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Take it from a survivor: Breast cancer is a 'guy thing' too

“You automatically think it is a female disease," Williams said. "And it’s not. I am living proof of that.”

DALLAS — When we first met him, Richard Williams seemed like just an ordinary guy, poking around at a neighborhood car club gathering. But he’s actually pretty exceptional, because of what he found under the hood ten years ago. In his late 40s, Richard discovered he had stage three breast cancer, 

“You automatically think it is a female disease," Williams said. "And it’s not. I am living proof of that.”

He underwent radiation, chemotherapy, and a partial mastectomy. But Dr. Prasanthi Ganesa, Director of Medical Oncology at Baylor Scott & White All Saints Medical Center, said in a very basic sense, Williams’ life was saved by a key moment in the shower. 

Williams found a painless lump under an arm while he was washing.  That is a recommended way for guys to do a breast self-exam: You lather up three fingers rub in circles with moderate pressure around your pecs and under your armpits, feeling for abnormalities like a lump. Recommendations are for men to do the self-exam once a month or so. You can find more in-depth suggestions about a male breast self-exam here. There are no official guidelines because the odds are that most men won’t find breast cancer.

According to cancer.com, the American Cancer Society expects about 2,670 new cases in American men this year. That’s far fewer than the 268,600 new cases predicted for U.S. women. But a man’s risk goes up with factors like age and obesity. And family history is huge, said Dr. Ganesa.

“So if a guy knows that he has a family history of breast cancer, that person should be doing more self-exams, you know, be more aware of it," Ganesa said. "The most common mutation seen in male breast cancer is a mutation BRCA2. So if you have that mutation in the family, then the men in that family should get tested for that mutation as well.”

But Dr. Ganesa recognized that many men have been conditioned about male body-image expectations, and that it can be hard to get men to think about their strong chests as breasts – that can be vulnerable.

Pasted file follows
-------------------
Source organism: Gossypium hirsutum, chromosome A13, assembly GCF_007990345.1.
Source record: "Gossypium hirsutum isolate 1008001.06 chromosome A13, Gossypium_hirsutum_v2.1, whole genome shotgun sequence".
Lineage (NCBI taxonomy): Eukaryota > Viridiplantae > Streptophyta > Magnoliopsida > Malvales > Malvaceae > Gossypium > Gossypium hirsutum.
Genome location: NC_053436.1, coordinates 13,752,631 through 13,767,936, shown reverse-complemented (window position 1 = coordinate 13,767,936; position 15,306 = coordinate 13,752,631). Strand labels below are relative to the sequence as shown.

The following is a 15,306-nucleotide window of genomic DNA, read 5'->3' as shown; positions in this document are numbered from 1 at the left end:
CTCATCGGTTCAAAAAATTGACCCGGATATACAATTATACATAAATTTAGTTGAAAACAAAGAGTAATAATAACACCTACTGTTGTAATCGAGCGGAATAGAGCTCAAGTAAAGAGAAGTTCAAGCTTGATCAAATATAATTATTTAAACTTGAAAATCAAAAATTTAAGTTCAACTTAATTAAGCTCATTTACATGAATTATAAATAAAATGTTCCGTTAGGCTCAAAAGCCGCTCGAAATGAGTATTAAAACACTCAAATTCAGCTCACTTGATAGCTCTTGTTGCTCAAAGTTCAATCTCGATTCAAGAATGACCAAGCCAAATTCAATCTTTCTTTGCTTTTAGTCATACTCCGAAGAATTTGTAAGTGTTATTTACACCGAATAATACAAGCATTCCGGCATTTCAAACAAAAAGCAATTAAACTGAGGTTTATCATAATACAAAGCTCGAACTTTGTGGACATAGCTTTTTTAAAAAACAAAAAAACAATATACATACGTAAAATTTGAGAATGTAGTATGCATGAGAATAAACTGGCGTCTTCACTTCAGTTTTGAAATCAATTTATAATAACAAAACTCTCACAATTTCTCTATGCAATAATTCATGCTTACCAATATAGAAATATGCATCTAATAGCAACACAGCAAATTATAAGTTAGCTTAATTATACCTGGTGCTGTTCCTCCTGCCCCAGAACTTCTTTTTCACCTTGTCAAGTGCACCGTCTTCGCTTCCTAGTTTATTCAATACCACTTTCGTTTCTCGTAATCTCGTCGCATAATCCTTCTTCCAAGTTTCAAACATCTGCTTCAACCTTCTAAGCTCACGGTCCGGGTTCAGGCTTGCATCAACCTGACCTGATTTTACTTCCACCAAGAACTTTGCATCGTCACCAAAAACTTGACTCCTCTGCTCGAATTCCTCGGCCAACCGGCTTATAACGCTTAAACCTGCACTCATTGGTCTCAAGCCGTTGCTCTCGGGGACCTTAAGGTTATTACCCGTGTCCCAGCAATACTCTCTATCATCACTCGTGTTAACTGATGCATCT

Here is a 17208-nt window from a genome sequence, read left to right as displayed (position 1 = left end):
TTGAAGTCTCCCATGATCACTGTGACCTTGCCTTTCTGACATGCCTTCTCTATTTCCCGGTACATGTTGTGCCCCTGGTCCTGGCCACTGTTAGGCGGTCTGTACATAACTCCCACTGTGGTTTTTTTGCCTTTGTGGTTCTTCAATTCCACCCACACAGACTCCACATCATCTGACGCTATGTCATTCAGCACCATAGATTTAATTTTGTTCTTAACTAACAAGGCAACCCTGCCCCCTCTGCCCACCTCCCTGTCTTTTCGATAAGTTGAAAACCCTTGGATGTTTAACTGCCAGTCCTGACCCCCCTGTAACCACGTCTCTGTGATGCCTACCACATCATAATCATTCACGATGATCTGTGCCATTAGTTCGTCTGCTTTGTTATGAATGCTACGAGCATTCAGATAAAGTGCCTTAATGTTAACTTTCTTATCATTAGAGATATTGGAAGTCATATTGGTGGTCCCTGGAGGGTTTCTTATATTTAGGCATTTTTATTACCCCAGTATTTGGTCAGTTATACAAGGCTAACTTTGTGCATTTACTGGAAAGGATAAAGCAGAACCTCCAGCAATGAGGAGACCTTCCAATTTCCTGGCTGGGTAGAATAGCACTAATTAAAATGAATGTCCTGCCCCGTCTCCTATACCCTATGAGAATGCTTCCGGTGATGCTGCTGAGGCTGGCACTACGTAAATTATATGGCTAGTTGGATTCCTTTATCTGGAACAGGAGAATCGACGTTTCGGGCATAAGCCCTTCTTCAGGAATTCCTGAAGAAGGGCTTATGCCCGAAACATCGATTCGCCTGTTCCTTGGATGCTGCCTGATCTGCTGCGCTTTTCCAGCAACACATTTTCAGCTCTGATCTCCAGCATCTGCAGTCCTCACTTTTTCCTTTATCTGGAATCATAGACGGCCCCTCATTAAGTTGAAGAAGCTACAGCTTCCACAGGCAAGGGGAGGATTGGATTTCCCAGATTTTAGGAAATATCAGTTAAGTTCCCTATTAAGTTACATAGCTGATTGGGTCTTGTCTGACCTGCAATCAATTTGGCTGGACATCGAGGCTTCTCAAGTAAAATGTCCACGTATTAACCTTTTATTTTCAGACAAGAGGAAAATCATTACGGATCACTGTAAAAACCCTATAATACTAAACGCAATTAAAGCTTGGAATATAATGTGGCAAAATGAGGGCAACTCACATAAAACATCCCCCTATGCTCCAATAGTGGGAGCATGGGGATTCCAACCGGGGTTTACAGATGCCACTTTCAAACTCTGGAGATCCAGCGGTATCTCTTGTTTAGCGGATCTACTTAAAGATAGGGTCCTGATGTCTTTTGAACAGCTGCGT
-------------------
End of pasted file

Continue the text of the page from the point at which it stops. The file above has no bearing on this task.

“Men don’t want to talk about breasts as far as they are concerned…but guess what? Men have breasts. It doesn’t make you any less manly," Ganesa said. 

Dr. Ganesa even said if a man won’t do beast self-exams, she would encourage his wife to do it for him.

“Sure, why not?" Ganesa said. "You can feel for it…because I love you and I don’t want you to die of breast cancer so I am going to check you out.”

Richard Williams said his breast cancer initially gave him a sense of shame.

“I was kind of embarrassed about it," Williams said. 

But eventually that faded. Back at the parking lot where we met him, Williams wasn't really there to see the cars. He was there to talk to other men.

“If I can educate one person about it today then I am happy," he said.

Richard shared his story, as other men listened intently. He has also spoken to men at his church. And he is seeking other opportunities to reach out to more men to encourage them to check themselves regularly.

Williams’ doctor, who is impressed with his recovery, is thrilled to see him take such a leading role to reach out to others. It turns out maybe he was just an ordinary guy at the car club gathering. And that might be the perfect messenger to get through to other men that breast cancer is not just a woman’s disease.

“It’s not car show fodder, but I think it is instant relatability," Ganesa said. "I think that is wonderful he is doing that – I think it is deeply empowering.”

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